Cognitive Behavior Therapy (CBT) is a fantastic approach to anxiety disorders. Instead of focusing on the past like other methods can do, CBT is based on the present and future. CBT Tool Training at Home is a plan that you develop with your therapist in the session, based on your goals and needs, to then practice between the sessions. This means you end up getting a lot more therapy in a short period of time and people often see changes in weeks and months, not years.
CBT teaches clients the connection between their thoughts, emotions, and behaviors.
All three can greatly influence one another, so experiencing negative thoughts can affect your emotions and, in turn, your behaviors. When you are suffering from anxiety, it is hard to control your emotions and thoughts on your own. However, when you learn the coping skills associated with CBT, you can put them to use at any time! This is why from the first session, you will be learning about the power of CBT Tool Training at Home.
In the last year, more people have come to realize the power and benefits of practicing self-care and mindfulness from the comfort of their own homes. CBT is no exception to this. Unfortunately, many people may associate CBT with something that needs to be done with a therapist in person or virtually—however, that is often not the case.
You can learn how to harness the power of CBT tool training at home or in public, and here’s how!
You Can Change Your Perspective at Home
Even if you’re at home, you can teach yourself to become aware of and then counteract your own negative thought patterns. Whether you’re at work or at home, you may find yourself thinking negatively throughout the day. You may assume the worst is going to happen or criticize yourself harshly for mistakes that you have made.
But instead of letting these thoughts repeatedly ruminate in your head, a core principle and tool of CBT is to challenge these thoughts
If you are working from home, for instance, and receive negative feedback about something you completed, you may beat yourself up about it. You could think, “Wow, I really blew that report. I am such a failure.” Instead, you can reframe this thought to something positive and self-supportive. “I know I didn’t do my best on this report, but I am still a hard worker, and I can try to do better next time.”
Journal at Home
One of the worst things we can do when experiencing anxiety is to keep it bottled up inside. Too often, we don’t talk about what’s bothering us for fear of being judged or not taken seriously.
If you are between sessions with your therapist or not currently seeing one, you can begin journaling at home. Writing is an underestimated way for people to get their thoughts and feelings out. Releasing them out into the universe will help you to empty your mind from troubling thoughts or feelings.
A great tip if you are going to journal is to write down your thoughts. Then, in a column next to it, challenge that specific thought with something positive and self-supportive.
In the long term, this will help you to change your perspective by keeping a running record of how you are challenging your own limiting beliefs, which will actually help you to change your beliefs (and your brain too!) As time progresses, you can look back at this journal and be reminded of how far you have come! Journaling is a great way to practice the tools associated with CBT from the comfort of your home and on your own time!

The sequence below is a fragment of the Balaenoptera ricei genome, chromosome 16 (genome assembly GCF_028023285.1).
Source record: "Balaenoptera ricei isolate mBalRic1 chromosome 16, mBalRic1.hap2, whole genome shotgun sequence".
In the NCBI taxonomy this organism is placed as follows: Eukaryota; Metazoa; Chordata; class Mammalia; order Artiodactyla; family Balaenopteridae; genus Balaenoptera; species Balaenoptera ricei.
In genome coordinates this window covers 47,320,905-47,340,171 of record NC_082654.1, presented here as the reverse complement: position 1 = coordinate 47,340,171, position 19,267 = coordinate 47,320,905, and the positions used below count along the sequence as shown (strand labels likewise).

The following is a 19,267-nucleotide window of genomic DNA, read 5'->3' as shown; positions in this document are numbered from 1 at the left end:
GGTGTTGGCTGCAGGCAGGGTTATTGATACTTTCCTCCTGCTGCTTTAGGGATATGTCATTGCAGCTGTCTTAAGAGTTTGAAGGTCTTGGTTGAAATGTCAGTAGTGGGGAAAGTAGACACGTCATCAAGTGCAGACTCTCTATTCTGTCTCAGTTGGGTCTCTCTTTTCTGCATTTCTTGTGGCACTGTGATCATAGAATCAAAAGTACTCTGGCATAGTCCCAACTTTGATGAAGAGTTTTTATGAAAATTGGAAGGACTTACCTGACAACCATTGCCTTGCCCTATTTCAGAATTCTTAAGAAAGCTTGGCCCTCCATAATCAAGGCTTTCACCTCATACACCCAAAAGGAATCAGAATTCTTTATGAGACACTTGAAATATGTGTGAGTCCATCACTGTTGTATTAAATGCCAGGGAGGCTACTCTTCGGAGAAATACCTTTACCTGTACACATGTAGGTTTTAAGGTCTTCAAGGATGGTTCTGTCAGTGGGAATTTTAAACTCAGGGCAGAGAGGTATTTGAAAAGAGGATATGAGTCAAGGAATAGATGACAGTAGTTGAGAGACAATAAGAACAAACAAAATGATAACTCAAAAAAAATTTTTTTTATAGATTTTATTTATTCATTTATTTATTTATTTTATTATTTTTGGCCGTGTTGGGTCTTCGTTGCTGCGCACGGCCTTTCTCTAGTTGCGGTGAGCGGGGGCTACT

Practice Deep Breathing Exercises and Mindfulness
One important component of CBT is to learn in the moment skills that help you deal with overwhelming anxiety. A great way to do this is through deep breathing exercises. While soothing rhythm breathing is most associated with Compassion Focused Therapy, it is also used in CBT techniques.
Practicing deep breathing exercises at home can help you calm your mind and body down when you begin to feel anxious and uneasy. Likewise, mindfulness exercises are easy to practice from the comfort of your own home, in the car, or at the office.
It isn’t where you are per se, but rather where your mind and body are at in any given moment and then with awareness, making choices about how to relate to your thoughts and what actions would be most beneficial to you.
Breaking Things Down In to Smaller Steps
With so many things on our to-do lists and not enough time, it’s extremely easy to feel overwhelmed quickly. One tool used in CBT that you can practice at home is to break these out into smaller, manageable steps. For instance, you may have a large project at home to complete.
Instead of looking at everything you have to do, begin with the smaller steps. It will help you manage your stress level by setting the goals you need to get everything done.
Practicing the techniques and tools associated with CBT can change your life for the better. It helps you to manage your most debilitating anxiety symptoms and teaches you to counteract negative thought patterns. If you would like to speak with a therapist about how CBT can help you change your life, please reach out to my Honolulu or London office to get started. Click to read more about in office Cognitive Behavior Therapy and Online CBT.
I am a Licensed Mental Health Counselor in Hawaii and an Accredited CBT Therapist in the UK with over 15 years of experience. I specialize in anxiety treatments and have received advanced specialist training in Cognitive Behavior Therapy and Compassion Focused Therapy. Please feel free to contact me at my Honolulu or London clinic to set up an Online Therapy Test Drive.